32. MIKHAIL GORBACHEV • Gorbachev introduced • demokratizatsiya, • perestroika, and • glasnost, allowing some free market activity and democracy • He also renounced the Brezhnev Doctrine of upholding communism in eastern Europe through military force

  33. PERESTROIKA • Perestroika loosened central control over the political and economic system • The Law on State Enterprise decentralized state planning • The Law on Cooperatives permitted limited enterprise • Foreign trade and investment was permitted

  34. GLASNOST • Glasnost increased party and state transparency • Censorship laws were relaxed, encouraging media investigations into corruption and state crimes

  35. DEMOKRATIZATSIYA • Demokratizatsiyaincreased party officials’ accountability • Multicandidate elections were held and later expanded to multiparty elections

  36. THE COLLAPSE OF THE U.S.S.R. • Gorbachev’s reforms hurt the Soviet economy and undermined the party’s monopoly on political power • The summer and fall of 1989 brought a wave of anticommunist revolts sweeping through East-Central Europe • Internal nationalist movements challenged Soviet control

  37. THE COLLAPSE OF THE U.S.S.R. • Lithuania declared itself independent in March 1990 • Conservatives launched a coup in August 1991 but were defeated by popular opposition led by Yeltsin • After the coup failed, all remaining Soviet Republics seceded from the U.S.S.R.-----including Russia itself • Gorbachev signed the Belavezha Accords dissolving the Soviet Union in December 1991

  38. LEVELS OF TRANSITION FROM COMMUNISM (CLAUS OFFE) • Designing policies to govern the use of valuable resources • Restructuring political and economic government institutions • Reformulating national identity following the dissolution of Russia’s once multinational state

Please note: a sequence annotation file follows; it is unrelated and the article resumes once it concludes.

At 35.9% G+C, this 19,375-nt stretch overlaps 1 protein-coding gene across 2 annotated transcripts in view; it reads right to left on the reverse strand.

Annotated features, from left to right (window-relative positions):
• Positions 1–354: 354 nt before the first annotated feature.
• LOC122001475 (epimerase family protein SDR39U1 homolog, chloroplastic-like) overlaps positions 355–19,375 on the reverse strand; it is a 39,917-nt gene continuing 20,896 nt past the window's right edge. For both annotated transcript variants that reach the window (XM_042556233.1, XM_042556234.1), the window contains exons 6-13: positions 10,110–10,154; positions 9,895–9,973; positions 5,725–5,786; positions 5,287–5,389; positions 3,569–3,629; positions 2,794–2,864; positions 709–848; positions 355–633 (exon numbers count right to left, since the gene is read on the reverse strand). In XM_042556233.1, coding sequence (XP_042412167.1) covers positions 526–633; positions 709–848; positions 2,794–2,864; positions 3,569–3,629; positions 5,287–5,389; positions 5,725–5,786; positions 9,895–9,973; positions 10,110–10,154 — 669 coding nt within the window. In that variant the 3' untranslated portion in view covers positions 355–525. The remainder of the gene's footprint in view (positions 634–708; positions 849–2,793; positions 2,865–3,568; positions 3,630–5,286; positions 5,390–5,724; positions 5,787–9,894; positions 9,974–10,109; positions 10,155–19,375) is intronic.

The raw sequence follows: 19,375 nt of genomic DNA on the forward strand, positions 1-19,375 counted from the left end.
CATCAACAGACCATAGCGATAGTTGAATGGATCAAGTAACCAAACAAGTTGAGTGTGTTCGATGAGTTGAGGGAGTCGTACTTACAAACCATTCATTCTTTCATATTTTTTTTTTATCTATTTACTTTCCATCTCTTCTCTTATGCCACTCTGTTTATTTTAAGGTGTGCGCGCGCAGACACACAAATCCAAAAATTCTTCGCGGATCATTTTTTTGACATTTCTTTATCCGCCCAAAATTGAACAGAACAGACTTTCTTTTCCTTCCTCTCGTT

39. POLITICAL TRANSITION • Conflict between President Yeltsin and a conservative Dumaled to a constitutional crisis in 1993 • Yeltsin won the standoff and passed a new constitution in December with extensive presidential powers

  40. POLITICAL TRANSITION • The constitution provided for a bicameral legislature composed of the • Federal Council and • Duma • Single-member Duma seats were eliminated in 2007 in favor of PR with a 7% threshold • The Communists and hard-right Liberal Democrats performed well electorally until 2000 • United Russia has dominated politics since 2000

  41. SOCIAL TRANSITION • Traditional gender roles have been revived • Russian citizens remain apathetic towards civil society and were dissatisfied with democracy under Yeltsin • The Russian military fought a separatist movement in Chechnya from 1994 to 1996 • The second Chechen war began in 1999 and has mainly taken the form of Islamic terrorist attacks

  42. ECONOMIC TRANSITION • All economic institutions were rapidly privatized under ‘‘shock therapy’’ • Most state-owned companies were bought by powerful oligarchs • Shock therapy resulted in hyperinflation, high unemployment, and GDP contraction • This was exacerbated by the 1998 financial crisis